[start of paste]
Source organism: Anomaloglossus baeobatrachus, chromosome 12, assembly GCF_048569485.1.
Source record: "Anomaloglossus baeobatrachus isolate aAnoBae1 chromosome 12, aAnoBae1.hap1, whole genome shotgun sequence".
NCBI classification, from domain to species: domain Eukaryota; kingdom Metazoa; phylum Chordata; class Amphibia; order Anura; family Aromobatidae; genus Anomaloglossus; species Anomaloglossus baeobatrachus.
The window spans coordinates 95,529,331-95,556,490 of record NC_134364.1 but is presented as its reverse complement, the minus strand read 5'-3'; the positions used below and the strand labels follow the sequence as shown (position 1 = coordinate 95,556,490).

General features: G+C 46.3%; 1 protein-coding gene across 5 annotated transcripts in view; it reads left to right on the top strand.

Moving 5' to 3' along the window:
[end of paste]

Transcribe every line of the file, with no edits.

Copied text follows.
Source organism: Anomaloglossus baeobatrachus, chromosome 12, assembly GCF_048569485.1.
Source record: "Anomaloglossus baeobatrachus isolate aAnoBae1 chromosome 12, aAnoBae1.hap1, whole genome shotgun sequence".
NCBI classification, from domain to species: domain Eukaryota; kingdom Metazoa; phylum Chordata; class Amphibia; order Anura; family Aromobatidae; genus Anomaloglossus; species Anomaloglossus baeobatrachus.
The window spans coordinates 95,529,331-95,556,490 of record NC_134364.1 but is presented as its reverse complement, the minus strand read 5'-3'; the positions used below and the strand labels follow the sequence as shown (position 1 = coordinate 95,556,490).

General features: G+C 46.3%; 1 protein-coding gene across 5 annotated transcripts in view; it reads left to right on the top strand.

Moving 5' to 3' along the window: